Robert Carter III, the grandson of Tidewater legend Robert “King” Carter, was born into the highest circles of Virginia’s Colonial aristocracy. He was neighbor and kin to the Washingtons and Lees and a friend and peer to Thomas Jefferson and George Mason. But on September 5, 1791, Carter severed his ties with this glamorous elite at the stroke of a pen. In a document he called his Deed of Gift, Carter declared his intent to set free nearly five hundred slaves in the largest single act of liberation in the history of American slavery before the Emancipation Proclamation.
How did Carter succeed in the very action that George Washington and Thomas Jefferson claimed they fervently desired but were powerless to effect? And why has his name all but vanished from the annals of American history? In this haunting, brilliantly original work, Andrew Levy traces the confluence of circumstance, conviction, war, and passion that led to Carter’s extraordinary act.
At the dawn of the Revolutionary War, Carter was one of the wealthiest men in America, the owner of tens of thousands of acres of land, factories, ironworks–and hundreds of slaves. But incrementally, almost unconsciously, Carter grew to feel that what he possessed was not truly his. In an era of empty Anglican piety, Carter experienced a feverish religious visionthat impelled him to help build a church where blacks and whites were equals.
In an age of publicly sanctioned sadism against blacks, he defied convention and extended new protections and privileges to his slaves. As the war ended and his fortunes declined, Carter dedicated himself even more fiercely to liberty, clashing repeatedly with his neighbors, his friends, government officials, and, most poignantly, his own family.
But Carter was not the only humane master, nor the sole partisan of freedom, in that freedom-loving age. Why did this troubled, spiritually torn man dare to do what far more visionary slave owners only dreamed of? In answering this question, Andrew Levy teases out the very texture of Carter’s life and soul–the unspoken passions that divided him from others of his class, and the religious conversion that enabled him to see his black slaves in a new light.
Drawing on years of painstaking research, written with grace and fire, The First Emancipator is a portrait of an unsung hero who has finally won his place in American history. It is an astonishing, challenging, and ultimately inspiring book.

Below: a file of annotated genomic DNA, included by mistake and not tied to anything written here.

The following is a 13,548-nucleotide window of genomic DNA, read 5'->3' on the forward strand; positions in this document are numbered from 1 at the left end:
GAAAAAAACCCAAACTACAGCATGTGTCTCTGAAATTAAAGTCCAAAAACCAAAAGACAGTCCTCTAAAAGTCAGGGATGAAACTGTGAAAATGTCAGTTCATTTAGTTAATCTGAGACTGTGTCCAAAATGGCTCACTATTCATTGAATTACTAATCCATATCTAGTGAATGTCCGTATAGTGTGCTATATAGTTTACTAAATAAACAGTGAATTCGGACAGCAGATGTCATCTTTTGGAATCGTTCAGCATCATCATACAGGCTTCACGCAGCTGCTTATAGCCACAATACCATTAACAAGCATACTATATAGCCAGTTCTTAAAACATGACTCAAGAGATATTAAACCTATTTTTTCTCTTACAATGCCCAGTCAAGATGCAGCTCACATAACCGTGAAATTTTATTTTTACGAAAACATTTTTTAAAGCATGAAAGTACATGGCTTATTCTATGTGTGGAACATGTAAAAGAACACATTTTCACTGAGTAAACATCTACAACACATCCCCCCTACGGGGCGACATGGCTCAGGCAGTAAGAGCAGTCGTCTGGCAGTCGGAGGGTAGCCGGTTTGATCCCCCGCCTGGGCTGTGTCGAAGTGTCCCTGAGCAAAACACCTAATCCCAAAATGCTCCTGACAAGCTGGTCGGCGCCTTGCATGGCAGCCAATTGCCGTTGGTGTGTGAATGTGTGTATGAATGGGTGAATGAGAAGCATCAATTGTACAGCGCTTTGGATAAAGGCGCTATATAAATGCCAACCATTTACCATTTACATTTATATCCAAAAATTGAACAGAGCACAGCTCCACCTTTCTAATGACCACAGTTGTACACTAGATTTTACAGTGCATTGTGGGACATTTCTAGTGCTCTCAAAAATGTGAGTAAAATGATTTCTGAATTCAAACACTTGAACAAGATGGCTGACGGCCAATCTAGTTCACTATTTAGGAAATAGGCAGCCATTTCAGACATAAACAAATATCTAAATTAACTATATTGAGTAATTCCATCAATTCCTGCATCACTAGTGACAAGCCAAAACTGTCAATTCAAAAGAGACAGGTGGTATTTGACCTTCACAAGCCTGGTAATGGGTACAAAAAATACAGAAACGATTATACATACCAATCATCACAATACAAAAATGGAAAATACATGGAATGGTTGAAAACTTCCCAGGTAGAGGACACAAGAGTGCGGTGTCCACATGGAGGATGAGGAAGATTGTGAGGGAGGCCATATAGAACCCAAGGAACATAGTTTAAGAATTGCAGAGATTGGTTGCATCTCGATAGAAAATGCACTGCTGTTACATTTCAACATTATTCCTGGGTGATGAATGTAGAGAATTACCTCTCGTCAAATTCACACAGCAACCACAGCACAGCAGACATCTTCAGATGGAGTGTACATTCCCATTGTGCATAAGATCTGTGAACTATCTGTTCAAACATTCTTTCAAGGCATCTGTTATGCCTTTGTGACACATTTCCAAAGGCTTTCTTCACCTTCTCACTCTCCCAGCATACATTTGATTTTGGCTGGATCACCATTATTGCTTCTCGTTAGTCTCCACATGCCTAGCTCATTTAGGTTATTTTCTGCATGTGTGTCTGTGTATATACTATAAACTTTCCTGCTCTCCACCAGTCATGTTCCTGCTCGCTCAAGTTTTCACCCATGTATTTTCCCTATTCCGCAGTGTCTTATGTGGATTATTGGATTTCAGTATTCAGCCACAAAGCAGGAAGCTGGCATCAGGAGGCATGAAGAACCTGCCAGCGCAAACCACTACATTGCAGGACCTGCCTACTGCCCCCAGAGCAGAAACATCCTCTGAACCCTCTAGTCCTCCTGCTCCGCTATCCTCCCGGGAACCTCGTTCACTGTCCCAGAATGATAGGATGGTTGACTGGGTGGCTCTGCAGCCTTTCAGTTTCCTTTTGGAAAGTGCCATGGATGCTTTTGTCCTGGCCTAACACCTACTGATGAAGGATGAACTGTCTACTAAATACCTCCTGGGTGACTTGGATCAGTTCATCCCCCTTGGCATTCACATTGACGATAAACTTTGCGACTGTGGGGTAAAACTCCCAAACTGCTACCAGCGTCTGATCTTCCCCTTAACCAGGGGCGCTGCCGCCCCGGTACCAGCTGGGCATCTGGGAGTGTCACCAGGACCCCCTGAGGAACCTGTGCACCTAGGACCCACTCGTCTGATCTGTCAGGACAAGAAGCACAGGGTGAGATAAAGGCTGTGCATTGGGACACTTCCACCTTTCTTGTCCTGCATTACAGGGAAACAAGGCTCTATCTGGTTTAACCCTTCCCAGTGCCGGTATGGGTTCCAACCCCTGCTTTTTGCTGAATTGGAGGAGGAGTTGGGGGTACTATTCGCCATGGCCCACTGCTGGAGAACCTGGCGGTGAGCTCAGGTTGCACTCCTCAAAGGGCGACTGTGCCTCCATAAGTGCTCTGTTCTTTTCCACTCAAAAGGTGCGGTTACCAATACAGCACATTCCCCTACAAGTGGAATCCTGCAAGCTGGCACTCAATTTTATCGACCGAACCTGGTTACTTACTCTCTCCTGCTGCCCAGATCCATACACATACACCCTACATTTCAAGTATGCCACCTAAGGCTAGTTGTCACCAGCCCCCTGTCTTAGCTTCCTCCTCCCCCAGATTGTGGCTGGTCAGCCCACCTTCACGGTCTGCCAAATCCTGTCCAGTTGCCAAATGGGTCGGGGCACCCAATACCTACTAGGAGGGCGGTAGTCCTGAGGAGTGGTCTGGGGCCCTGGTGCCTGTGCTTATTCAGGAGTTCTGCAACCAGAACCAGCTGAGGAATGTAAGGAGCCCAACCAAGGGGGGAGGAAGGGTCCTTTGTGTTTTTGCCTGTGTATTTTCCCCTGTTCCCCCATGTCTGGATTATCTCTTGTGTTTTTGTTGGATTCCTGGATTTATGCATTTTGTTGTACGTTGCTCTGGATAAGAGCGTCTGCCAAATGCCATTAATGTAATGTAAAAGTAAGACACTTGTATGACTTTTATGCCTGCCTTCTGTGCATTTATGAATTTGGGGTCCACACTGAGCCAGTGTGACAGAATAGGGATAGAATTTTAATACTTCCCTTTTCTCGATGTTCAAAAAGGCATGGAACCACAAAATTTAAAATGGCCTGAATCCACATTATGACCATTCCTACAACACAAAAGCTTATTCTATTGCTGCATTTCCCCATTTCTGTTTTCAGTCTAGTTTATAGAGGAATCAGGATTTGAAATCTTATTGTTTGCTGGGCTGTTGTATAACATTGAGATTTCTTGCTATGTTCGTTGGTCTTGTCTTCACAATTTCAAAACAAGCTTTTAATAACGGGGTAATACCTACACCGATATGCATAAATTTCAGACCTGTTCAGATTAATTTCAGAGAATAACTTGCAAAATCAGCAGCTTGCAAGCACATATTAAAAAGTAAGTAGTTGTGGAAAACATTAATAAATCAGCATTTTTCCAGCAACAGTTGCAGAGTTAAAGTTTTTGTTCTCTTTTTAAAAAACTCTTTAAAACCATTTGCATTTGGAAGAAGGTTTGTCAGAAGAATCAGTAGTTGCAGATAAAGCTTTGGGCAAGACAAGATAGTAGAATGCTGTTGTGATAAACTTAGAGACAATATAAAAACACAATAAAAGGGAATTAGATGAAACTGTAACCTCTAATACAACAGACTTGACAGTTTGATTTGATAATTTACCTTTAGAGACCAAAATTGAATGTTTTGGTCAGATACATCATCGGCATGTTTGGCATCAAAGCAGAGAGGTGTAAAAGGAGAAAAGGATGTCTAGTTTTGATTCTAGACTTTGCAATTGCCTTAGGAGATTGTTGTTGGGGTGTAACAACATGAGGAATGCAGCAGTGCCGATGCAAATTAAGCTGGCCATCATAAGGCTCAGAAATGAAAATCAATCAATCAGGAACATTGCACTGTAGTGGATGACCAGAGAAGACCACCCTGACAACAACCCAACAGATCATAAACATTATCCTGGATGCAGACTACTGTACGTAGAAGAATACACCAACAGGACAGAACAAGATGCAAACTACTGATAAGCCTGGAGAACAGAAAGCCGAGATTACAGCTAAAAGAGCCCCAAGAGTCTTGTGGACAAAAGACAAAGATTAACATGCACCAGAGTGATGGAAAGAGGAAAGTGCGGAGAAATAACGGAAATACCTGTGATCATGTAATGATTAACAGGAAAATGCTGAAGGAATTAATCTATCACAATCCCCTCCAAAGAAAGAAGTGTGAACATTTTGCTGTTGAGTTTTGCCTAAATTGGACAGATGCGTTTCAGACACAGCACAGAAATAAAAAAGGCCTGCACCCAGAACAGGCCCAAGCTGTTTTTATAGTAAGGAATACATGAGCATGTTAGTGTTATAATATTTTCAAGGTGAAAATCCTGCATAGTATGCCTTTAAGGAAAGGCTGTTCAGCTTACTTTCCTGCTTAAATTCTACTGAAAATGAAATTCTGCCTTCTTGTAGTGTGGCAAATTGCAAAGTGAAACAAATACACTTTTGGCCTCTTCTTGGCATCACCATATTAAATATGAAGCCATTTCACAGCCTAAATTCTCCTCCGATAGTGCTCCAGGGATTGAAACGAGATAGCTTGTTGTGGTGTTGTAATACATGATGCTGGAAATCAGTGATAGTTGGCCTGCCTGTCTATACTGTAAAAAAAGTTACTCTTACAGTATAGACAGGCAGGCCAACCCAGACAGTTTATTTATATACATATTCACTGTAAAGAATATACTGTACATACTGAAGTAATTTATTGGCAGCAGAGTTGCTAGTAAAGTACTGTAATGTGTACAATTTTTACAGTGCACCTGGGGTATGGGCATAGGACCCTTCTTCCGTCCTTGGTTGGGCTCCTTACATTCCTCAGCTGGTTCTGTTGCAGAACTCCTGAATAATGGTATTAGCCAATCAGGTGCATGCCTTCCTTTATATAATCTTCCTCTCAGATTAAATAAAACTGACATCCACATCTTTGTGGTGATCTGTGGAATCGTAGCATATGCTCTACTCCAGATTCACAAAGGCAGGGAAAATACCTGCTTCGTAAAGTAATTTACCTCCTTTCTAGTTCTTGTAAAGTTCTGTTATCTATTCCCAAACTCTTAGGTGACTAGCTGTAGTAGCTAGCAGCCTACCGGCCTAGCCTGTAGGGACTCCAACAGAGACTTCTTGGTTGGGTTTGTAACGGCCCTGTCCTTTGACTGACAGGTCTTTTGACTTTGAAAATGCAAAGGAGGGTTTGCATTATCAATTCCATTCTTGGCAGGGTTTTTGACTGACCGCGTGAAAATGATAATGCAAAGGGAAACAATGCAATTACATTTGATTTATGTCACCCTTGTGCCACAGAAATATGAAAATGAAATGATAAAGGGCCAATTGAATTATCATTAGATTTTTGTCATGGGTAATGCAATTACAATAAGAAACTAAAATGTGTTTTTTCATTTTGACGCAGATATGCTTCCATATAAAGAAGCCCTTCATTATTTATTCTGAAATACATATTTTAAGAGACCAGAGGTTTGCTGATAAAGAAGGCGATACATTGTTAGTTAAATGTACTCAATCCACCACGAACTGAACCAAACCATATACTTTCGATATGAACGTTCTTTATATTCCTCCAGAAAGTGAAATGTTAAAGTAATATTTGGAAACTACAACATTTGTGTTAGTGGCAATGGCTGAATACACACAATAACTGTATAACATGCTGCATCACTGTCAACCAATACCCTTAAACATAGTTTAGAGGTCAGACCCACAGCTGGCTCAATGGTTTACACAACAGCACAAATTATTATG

From the Hardcover edition.
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|Title of eBook: The First Emancipator|
|Release Date: 04-26-2005|
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|Publisher: Random House Publishing Group|
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The First Emancipator
King of America
“But where says some is the King of America?”
—Tom Paine, Common Sense
T here is only one known portrait of Robert Carter III. He posed for it in 1749 or 1750 in Thomas Hudson’s London studio, and two hundred fifty years later, it is easy enough to imagine what the painter was thinking. Probably, Carter was just another colonial gentleman, raw but wealthy, and the portraitist knew his type, and knew their vanities. And so Carter was draped in a billowing gold suit and silver cape, brown hair neatly tied back and powdered gray, smirking, a mask dangling from the tapered fingers of his left hand. The suit is a century out of date, as if Carter were a courtier to Charles I, or masquerading as one. He looks like he is on his way to a ball, to a lifetime of balls, and has stopped just for a moment before donning the mask.
It is an extraordinary portrait. It takes two glances before one even notices Carter’s head, because brilliant shades of silver and gold cover more than half the canvas: Carter is dressed like money. And Carter’s mask is a wonder: red-rouged cheeks, dark drawn eyebrows, full red lips, and starkly pale otherwise, a minstrel mask in reverse, as if the masquerade Carter was about to attend required him to perform the role of a white man. Finally, however, Carter’s face draws the observer. The smirk is no ordinary smirk: it has Mona Lisa mystery. And the eyes are huge and dark, and imply something open and unfinished, something that resisted being posed as the young patriarch on the rise.
When Carter stood for this portrait, he was twenty-one